If you are a non-custodial parent attempting to navigate the child custody laws in California, you already know that it can be a daunting task. It’s very important to understand the differences between physical and legal custody and the factors that are at play when the court is determining custody orders. If your California child custody orders have already been issued, remember the process does not necessarily end with the initial custody order. Changes in circumstances such as the relocation of a custodial parent or significant changes in circumstances, etc. can require that the court revisit the case and potentially issue a modification.
Types of Custody in California: Legal and Physical Custody
There are two types of custody in the state of California: legal custody and physical custody. Legal custody refers to the authority to make major decisions on behalf of the child in connection to education, religion, and health. When joint legal custody is awarded, each parent has equal rights and responsibilities for decision-making. Physical custody refers to where the child actually lives – the time they spend with each of their parents. Legal and physical custody orders can come in a variety of combinations, for instance, one parent may be awarded sole physical custody with the child living with that one parent full-time, but both parents could share joint legal custody with both parents sharing equal responsibility for making decisions for the child.
Physical Custody and Visitation in California
When California court is determining custody of a child, they primarily consider what is in the best interest of the child but err on the side of providing both parents opportunities for contact with the child. Unless one parent can prove it is not in the best interest of the child, the California court will typically award joint physical custody to both parents. At the discretion of the court, one parent may be named the primary caretaker of the child and one parent’s home may be named as the child’s primary residence. In the majority of cases, visitation is awarded to a parent who is not awarded primary physical custody of their child.
Seeking a Child Custody Modification in California
Either parent (custodial or non-custodial) is allowed to petition the court for a modification to an existing custody or visitation order. The court will reconsider the case and any new, relevant factors, looking again to what is in the best interest of the child. In most cases, the parent petitioning the court for the child custody modification will need to show that there has been a change of circumstances since the original child custody order was issued OR the petitioning parent must show that the other (custodial) parent is wrongfully denying them (the non-custodial parent) their court-ordered visitation with the child.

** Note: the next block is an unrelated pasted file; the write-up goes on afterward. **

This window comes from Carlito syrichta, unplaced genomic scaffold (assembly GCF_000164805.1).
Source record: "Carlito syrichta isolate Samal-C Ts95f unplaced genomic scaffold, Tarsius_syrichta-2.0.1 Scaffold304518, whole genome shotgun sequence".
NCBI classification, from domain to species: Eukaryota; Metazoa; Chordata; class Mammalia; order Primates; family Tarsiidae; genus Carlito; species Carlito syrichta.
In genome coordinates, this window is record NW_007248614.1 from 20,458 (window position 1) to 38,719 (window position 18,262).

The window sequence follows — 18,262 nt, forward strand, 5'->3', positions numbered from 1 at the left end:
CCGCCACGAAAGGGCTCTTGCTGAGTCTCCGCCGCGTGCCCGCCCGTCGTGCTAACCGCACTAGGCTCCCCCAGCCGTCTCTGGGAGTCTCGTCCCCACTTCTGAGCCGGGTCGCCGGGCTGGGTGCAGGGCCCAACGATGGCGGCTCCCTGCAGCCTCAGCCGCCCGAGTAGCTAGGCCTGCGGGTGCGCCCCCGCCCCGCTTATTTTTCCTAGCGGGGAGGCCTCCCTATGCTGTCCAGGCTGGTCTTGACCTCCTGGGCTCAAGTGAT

Relocation and California Child Custody
Custodial parents in California have the right relocate and change the residence of the child except in cases where it would affect the welfare of the child. The non-custodial parent does have the right to challenge the current custody order in the case of a relocation and the court holds broad discretion when determining what is in the child’s best interest and whether it would be in the best interest of the child to remain with the non-custodial parent rather than moving with the custodial parent.
The Child’s Testimony in California Child Custody Cases
The California Family Code saw significant change in 2012 regarding the child’s right to testify in custody cases. The new law states that a child may address the court when they are willing to do so and when it is found to be in their best interest to do so. When considering whether it is in the child’s best interest to testify, they consider age of the child and potential emotional risks of testifying. If you need assistance preparing for a child custody case or if you need to petition the California court for a modification of an existing child custody order, please get in touch with one of the experienced child custody and divorce lawyers at The Maggio Law Firm today.